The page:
Mathematigal has her views on Feynman and the hero-worship of Feynman and what that hero-worship implies for women in science and mathematics.
She starts with some of the special treatment she has received, such as…
I have had men in academia disparage me to others, and dismiss both my interests and accomplishments as trivial. I regularly deal with comments like “PRO TIP: Mute the video, sit back, and admire the cute girl” regarding my outreach work. I have had jobs (multiple) where I was harassed and propositioned by my own boss.
And then she goes on to explain how Feynman and the cult of Feynman relates to that kind of thing.
Because every time I hear someone in my department or in one of my classes go on about how Feynman was so awesome I mean he was kind of a jerk to women but whatever, I file him (and it is almost always always a him) away as someone who would have sided against me in every single one of the situations I’ve mentioned. Every time I see a joking tweet or post about how Feynman’s second wife divorced him because she didn’t like that he was always doing calculus in his head, while totally ignoring the fact that the divorce papers indicate that he would fly into a rage, attack her, and break furniture whenever she interrupted said mental calculus, my world gets a little bit smaller.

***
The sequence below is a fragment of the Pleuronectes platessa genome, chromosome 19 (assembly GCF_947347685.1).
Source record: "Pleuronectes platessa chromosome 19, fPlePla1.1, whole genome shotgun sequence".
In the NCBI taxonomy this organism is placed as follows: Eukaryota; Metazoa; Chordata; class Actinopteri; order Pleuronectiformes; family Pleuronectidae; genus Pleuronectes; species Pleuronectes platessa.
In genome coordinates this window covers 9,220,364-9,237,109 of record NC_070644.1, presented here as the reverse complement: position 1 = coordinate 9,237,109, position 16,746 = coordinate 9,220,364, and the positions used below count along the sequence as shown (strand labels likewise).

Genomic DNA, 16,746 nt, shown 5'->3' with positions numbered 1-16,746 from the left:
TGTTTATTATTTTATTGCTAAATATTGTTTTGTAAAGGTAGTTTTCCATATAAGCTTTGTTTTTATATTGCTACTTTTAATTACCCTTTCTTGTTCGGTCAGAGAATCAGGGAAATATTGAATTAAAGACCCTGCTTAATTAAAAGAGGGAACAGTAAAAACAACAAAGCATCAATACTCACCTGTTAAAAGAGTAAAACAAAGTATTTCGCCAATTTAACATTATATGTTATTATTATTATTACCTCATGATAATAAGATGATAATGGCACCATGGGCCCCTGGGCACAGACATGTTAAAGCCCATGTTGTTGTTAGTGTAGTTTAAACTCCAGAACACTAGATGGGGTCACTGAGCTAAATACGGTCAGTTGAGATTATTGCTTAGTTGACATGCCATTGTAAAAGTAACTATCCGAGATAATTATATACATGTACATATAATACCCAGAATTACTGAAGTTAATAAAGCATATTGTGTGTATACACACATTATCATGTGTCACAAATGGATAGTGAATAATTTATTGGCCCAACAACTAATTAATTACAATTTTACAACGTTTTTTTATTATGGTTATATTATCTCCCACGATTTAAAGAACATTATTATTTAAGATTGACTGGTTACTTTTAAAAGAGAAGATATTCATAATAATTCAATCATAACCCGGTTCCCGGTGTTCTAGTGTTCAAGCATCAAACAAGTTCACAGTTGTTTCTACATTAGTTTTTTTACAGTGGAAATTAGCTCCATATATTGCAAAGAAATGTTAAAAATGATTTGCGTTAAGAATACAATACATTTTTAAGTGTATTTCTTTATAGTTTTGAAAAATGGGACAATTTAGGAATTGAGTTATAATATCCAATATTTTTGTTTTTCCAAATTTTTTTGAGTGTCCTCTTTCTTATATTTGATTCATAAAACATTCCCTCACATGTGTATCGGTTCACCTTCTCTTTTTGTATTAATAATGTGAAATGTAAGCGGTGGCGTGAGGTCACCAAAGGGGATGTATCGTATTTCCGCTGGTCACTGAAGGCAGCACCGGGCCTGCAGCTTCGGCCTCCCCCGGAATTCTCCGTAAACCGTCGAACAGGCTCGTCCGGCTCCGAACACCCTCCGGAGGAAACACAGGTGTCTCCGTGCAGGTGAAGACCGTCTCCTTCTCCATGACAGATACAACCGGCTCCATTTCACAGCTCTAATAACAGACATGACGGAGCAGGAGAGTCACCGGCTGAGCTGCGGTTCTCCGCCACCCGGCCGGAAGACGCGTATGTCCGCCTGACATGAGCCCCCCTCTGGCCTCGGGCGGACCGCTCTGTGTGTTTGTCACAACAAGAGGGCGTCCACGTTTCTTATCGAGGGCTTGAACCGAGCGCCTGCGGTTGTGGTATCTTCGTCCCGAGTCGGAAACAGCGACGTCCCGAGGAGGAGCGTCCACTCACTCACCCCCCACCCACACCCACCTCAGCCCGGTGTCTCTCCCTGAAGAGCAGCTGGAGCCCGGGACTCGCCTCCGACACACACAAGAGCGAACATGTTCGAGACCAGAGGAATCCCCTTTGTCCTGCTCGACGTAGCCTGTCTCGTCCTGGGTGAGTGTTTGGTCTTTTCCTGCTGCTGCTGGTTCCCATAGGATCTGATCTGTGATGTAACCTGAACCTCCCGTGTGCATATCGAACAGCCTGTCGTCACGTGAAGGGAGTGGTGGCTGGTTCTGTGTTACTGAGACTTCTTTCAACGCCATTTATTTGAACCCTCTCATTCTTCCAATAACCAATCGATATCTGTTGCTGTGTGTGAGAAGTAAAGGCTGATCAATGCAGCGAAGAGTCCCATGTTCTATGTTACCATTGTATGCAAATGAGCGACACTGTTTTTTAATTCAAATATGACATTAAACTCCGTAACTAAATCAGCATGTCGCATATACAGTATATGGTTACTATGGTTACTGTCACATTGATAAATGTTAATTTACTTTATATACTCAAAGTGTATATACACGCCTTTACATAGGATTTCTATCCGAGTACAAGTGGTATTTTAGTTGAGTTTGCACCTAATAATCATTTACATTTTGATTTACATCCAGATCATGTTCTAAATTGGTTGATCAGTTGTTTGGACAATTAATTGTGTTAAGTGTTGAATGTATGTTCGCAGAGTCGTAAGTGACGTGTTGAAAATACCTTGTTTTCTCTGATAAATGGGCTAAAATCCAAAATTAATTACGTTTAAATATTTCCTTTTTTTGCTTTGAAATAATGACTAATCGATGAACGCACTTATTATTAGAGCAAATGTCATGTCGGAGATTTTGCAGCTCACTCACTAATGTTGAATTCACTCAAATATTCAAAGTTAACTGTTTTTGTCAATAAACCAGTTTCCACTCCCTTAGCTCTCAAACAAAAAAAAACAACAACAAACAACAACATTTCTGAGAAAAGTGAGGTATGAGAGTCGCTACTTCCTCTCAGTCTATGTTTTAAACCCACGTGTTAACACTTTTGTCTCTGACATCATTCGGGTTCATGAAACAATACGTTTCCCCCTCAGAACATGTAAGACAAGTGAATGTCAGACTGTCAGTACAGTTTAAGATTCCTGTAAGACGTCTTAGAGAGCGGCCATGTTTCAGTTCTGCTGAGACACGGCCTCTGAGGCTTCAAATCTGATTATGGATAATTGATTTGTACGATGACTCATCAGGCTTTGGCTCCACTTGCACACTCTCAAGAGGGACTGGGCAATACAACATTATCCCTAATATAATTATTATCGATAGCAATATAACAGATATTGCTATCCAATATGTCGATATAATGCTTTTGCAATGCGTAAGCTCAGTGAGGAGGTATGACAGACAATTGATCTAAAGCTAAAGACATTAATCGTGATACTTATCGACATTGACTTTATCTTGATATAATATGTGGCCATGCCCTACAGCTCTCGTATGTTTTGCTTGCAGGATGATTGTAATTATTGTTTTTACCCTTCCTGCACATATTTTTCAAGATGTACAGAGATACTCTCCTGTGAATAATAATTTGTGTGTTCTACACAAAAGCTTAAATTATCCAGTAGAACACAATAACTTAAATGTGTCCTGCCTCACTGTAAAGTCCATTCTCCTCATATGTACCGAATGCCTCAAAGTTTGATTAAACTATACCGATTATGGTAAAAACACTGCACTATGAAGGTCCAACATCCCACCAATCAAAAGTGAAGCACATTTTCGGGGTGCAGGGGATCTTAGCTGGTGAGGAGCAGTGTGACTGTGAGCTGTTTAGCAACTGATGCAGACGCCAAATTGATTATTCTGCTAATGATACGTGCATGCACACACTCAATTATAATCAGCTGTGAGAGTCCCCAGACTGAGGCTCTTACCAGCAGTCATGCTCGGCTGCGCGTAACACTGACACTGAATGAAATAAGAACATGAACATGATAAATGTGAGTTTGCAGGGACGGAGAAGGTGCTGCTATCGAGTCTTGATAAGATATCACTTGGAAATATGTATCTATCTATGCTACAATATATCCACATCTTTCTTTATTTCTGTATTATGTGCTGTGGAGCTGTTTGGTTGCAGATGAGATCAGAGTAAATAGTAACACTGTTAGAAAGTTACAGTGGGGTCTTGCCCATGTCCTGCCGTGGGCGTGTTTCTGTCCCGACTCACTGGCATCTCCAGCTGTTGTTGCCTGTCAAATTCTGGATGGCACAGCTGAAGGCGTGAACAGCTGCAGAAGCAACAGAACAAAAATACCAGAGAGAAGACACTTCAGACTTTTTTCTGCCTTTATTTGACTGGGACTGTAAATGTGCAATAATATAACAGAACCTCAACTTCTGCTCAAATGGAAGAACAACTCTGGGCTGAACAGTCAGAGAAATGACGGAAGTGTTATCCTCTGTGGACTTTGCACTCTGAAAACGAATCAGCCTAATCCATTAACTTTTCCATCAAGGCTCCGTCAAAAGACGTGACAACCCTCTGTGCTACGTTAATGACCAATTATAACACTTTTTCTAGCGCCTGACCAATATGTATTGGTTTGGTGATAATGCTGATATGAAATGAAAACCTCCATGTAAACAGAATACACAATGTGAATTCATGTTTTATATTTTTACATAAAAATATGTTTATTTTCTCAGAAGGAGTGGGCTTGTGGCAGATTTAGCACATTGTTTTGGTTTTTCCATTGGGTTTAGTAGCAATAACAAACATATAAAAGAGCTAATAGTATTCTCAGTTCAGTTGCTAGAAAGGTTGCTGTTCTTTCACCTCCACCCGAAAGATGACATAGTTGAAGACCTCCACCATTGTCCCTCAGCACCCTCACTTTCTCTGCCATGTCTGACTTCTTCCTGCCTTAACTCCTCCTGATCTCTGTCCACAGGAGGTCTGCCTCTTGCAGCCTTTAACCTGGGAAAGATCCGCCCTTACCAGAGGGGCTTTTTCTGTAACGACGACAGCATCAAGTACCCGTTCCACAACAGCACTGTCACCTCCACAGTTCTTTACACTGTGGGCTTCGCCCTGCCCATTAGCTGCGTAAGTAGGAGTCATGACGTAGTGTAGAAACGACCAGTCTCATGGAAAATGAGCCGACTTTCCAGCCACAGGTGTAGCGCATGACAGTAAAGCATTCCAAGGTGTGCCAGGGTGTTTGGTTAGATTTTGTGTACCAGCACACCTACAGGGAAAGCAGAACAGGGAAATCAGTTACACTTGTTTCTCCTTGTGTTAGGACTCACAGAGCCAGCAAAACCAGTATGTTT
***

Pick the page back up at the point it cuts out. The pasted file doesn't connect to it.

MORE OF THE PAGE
Now, that may not be totally fair to every Feynman fan out there, but let me tell you, life as a woman in phenomenally male-dominated fields is pretty damned unfair. I put people into boxes about stuff like this – not because I think all of the people who hero-worship Feynman (and countless other mathematicians/scientists with similar track records) approve of how he treated women, but because there are actually some that do. As in, there are people today who think that lying to women and treating them like prizes to be won is totally fine. And some of them are researchers, professors, PhD candidates. And I know from personal experience that if I found myself once again in a situation where a prominent man was abusing his power, there would be people who would bend over backwards to protect his reputation, to the detriment of mine. That is the ugly side of hero worship. People like me get the message that great scientific achievement will totally outweigh reprehensible and hurtful behavior towards, well, people like me.
And it is exactly the same way out here outside the academy, in the secular / atheist / humanist movement, where hero worship and cults of “leaders” are also endemic. The heroes and “leaders” are all male, and people – especially women – who criticize or challenge them are treated like enemy agents in wartime.